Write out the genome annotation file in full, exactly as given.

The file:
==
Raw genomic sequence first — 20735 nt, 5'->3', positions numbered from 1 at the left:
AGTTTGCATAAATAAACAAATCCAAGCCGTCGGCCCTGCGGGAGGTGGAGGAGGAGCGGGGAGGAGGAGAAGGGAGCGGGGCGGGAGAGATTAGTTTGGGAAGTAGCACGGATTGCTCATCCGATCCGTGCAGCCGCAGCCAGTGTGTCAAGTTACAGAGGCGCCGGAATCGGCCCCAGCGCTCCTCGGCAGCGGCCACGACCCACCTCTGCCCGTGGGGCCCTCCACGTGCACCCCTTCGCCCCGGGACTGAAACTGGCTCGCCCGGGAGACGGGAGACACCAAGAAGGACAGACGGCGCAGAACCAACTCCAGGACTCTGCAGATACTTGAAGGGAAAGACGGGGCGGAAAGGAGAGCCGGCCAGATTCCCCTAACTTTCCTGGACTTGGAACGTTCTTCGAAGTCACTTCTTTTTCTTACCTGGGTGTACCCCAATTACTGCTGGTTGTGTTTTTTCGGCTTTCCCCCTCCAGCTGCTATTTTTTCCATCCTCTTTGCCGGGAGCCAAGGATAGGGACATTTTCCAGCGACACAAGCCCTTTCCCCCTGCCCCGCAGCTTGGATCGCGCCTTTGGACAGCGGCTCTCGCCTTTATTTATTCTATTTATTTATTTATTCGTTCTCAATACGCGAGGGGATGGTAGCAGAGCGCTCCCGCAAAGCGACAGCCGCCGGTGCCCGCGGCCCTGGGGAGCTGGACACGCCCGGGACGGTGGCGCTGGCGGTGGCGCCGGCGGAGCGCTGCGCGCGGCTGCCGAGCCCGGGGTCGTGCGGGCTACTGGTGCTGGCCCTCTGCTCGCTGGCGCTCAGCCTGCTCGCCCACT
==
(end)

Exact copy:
Raw genomic sequence first — 20735 nt, 5'->3', positions numbered from 1 at the left:
AGTTTGCATAAATAAACAAATCCAAGCCGTCGGCCCTGCGGGAGGTGGAGGAGGAGCGGGGAGGAGGAGAAGGGAGCGGGGCGGGAGAGATTAGTTTGGGAAGTAGCACGGATTGCTCATCCGATCCGTGCAGCCGCAGCCAGTGTGTCAAGTTACAGAGGCGCCGGAATCGGCCCCAGCGCTCCTCGGCAGCGGCCACGACCCACCTCTGCCCGTGGGGCCCTCCACGTGCACCCCTTCGCCCCGGGACTGAAACTGGCTCGCCCGGGAGACGGGAGACACCAAGAAGGACAGACGGCGCAGAACCAACTCCAGGACTCTGCAGATACTTGAAGGGAAAGACGGGGCGGAAAGGAGAGCCGGCCAGATTCCCCTAACTTTCCTGGACTTGGAACGTTCTTCGAAGTCACTTCTTTTTCTTACCTGGGTGTACCCCAATTACTGCTGGTTGTGTTTTTTCGGCTTTCCCCCTCCAGCTGCTATTTTTTCCATCCTCTTTGCCGGGAGCCAAGGATAGGGACATTTTCCAGCGACACAAGCCCTTTCCCCCTGCCCCGCAGCTTGGATCGCGCCTTTGGACAGCGGCTCTCGCCTTTATTTATTCTATTTATTTATTTATTCGTTCTCAATACGCGAGGGGATGGTAGCAGAGCGCTCCCGCAAAGCGACAGCCGCCGGTGCCCGCGGCCCTGGGGAGCTGGACACGCCCGGGACGGTGGCGCTGGCGGTGGCGCCGGCGGAGCGCTGCGCGCGGCTGCCGAGCCCGGGGTCGTGCGGGCTACTGGTGCTGGCCCTCTGCTCGCTGGCGCTCAGCCTGCTCGCCCACT